The digital deluge: adapting to distraction

Distraction is always a buzz or chime away, and with attention more valuable than ever, the harm of giving in may outweigh the benefits of instant access.

Increased stress, diminished focus, wasted time, lost productivity: how can digital marketing practices help us cope with information overload to avoid burnout, and adapt to continue to build meaningful knowledge and connections?

Information-rich, attention-poor

The internet and social media have transformed consumers into publishers who now produce vast amounts of content, or “knowledge”. However, according to Peter Nicholson, the mass of content available, the limited time we have to consume it, and the accompanying shift from expert to amateur authority, have increased the value of attention, devalued information, and reduced depth.

Depth demands attention at the cost of time
  • We consume more media, but we consume it in smaller bites.
  • We prefer the up to date over the out of date.
  • At the same time, this glut of content threatens to consume us.
Storage v access

When we can access most any information we want in a moment, we may no longer need to store deep knowledge in our brains. We will, however, want better ways to access and analyze it—and to know when we might want to access it in the first place.

Clearly, this is already happening. It is explicit in the “discovery learning” model of education, and studies show some people are becoming better at acquiring knowledge from “shallow” content.

Seduced by distraction

While fast access to limitless information has clear benefits—“knowledge is power”—Erin Anderssen writes that constant distraction leads to “digital overload” and puts our health, work, and relationships at risk. Every chime we respond to steals our focus, taking time from something else, often something deeply important.

‘Continuous partial attention’

We call these distractions “multi-tasking”, but instead of improving our work, they cost us time and attention, and force us to forgo depth.

We give in without a thought to intention. Without intention, we waste valuable time, lose connection to ourselves, feel overwhelmed. Never fully focused on the task at hand, our productivity declines; delays and errors inevitably follow.

Time management or attention management?

To adapt to this deluge of digital, we must respond with intention, attention: focus.

  • Ask self: “what do I want or need to be doing at this moment?”
  • Tell self: “stop letting the screen lead me around”.

In my life

The advance of access and the corresponding decline of depth are clear from my experience as an internet user, starting in the mid-1990s. My content consumption has increased exponentially, and the length of time I devote to individual bits of information has decreased.

The value I place on content has plummeted.

I’ve never subscribed to a newspaper. I seldom pay for movies, books, music, TV. The content I want is available when I want it—and free.

My job, too, involves quickly digesting and converting immense amounts of information, but also switching from task to task repeatedly, often leaving me frazzled.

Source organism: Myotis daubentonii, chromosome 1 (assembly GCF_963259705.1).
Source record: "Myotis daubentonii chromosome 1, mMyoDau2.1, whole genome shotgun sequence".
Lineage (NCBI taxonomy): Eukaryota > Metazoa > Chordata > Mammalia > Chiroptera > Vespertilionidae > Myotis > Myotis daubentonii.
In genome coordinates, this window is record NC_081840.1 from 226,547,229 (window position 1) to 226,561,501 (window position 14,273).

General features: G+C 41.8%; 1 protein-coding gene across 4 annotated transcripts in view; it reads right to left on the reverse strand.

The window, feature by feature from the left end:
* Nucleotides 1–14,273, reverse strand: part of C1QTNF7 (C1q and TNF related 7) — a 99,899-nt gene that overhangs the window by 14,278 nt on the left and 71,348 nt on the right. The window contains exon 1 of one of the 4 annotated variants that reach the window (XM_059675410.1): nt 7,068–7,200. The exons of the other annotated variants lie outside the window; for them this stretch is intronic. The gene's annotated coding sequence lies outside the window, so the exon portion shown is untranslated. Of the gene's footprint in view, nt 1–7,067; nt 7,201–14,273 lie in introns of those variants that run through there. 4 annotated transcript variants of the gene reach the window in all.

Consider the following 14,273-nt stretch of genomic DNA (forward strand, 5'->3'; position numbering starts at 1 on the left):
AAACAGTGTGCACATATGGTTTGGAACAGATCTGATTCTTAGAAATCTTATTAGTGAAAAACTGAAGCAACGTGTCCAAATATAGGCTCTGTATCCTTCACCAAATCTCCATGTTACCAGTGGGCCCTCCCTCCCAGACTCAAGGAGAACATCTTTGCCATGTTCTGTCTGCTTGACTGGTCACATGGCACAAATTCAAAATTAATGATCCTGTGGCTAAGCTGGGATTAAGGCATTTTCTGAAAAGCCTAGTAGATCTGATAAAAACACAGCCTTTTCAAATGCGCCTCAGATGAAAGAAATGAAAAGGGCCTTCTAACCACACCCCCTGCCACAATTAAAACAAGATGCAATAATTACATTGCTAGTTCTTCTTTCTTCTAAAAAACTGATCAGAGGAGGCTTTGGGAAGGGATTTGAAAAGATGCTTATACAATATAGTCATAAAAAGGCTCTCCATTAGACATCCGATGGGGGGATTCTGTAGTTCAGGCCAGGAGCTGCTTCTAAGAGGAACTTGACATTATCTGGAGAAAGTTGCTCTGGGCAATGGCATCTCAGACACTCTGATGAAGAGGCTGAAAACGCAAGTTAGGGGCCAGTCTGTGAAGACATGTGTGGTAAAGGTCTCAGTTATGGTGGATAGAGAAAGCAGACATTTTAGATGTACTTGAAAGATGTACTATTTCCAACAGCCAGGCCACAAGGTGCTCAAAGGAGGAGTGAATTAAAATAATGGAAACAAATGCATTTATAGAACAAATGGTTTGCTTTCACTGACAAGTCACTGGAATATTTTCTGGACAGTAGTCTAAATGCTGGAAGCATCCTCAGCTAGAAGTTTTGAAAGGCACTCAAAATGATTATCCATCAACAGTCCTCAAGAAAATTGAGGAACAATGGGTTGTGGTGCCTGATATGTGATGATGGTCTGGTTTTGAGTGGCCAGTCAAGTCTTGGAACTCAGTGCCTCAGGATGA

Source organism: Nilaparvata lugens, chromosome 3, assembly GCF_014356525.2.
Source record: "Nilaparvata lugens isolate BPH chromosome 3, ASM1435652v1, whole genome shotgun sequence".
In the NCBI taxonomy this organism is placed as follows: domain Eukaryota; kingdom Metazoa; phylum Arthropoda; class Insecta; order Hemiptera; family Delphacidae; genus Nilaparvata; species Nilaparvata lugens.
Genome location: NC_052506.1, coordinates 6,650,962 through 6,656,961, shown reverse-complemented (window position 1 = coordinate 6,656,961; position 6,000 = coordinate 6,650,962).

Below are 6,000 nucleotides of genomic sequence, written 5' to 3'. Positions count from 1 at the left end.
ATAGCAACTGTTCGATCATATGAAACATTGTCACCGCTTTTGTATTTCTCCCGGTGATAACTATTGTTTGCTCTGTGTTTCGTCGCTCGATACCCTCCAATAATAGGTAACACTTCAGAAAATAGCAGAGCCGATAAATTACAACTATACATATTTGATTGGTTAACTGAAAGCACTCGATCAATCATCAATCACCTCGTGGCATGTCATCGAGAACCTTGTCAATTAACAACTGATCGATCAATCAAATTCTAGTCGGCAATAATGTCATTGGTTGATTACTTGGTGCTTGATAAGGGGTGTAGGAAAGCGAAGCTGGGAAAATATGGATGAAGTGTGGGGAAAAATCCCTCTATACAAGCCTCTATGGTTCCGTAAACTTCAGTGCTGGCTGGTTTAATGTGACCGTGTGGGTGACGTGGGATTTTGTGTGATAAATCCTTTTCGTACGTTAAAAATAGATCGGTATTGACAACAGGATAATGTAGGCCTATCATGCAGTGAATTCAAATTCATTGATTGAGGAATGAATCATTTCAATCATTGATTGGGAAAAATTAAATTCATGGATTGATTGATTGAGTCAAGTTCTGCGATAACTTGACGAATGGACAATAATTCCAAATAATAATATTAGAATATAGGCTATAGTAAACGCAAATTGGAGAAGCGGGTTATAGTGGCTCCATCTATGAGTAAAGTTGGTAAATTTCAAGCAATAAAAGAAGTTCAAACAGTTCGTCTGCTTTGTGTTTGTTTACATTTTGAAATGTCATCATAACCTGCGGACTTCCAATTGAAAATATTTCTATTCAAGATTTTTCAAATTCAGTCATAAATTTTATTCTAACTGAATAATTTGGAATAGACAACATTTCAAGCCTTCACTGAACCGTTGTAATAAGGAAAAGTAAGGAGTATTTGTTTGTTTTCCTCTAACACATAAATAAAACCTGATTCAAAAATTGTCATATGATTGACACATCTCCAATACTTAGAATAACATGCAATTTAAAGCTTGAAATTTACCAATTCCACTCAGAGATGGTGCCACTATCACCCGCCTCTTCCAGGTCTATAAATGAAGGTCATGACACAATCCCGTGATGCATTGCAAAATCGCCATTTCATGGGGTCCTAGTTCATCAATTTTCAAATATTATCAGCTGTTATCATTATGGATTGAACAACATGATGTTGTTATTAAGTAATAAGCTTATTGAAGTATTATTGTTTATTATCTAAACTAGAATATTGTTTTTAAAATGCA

Efficiency is essential.

Like countless others, I seek ways to improve my workflow and tweak my time. I ruthlessly restrict my media diet, occasionally eliminating Facebook and other social networks.

How will we face the digital deluge? What can marketers do?

The dam has broken, and we’re not likely to stop the flow of information now. So individuals, businesses, marketers must adapt to survive and thrive in the information economy.

Information density is increasing

Since attention is at a premium, content must be valuable (rich in knowledge, useful and easy to digest) and easy to find. Content creators are learning to pack the biggest punch into every bit of content, to most effectively and efficiently make use of the consumer’s attention.

For marketers, every message, every touch, counts. And if you promise, you must deliver.

Niches have power

General knowledge may be cheap, but specialized knowledge can have immense value when it can reach the right people. However, niche publishers can only effectively reach their audiences with digital marketing—quality content, SEO, SEM, etc.

Targeted marketing increases the value of all types of information

People want information, but they want to control the content they receive. Permission-based content delivery, combined with technology that determines what is relevant to our interests, helps us manage the load.

As consumers adapt to the new paradigm and improve their efficiency, they will increasingly demand quality targeted information and reject the irrelevant.

Digital can improve consumer experience

Done well, content marketing separates signal from noise by anticipating consumers’ needs, getting the right information to the right people, reducing distraction.

Final thought

It’s possible that in a culture of abundant information and scarce attention, only digital marketing can provide the reach and control that are so coveted.

I foresee, however, a digital divide between people who understand the tools available to manage the abundance of information, and those that don’t.

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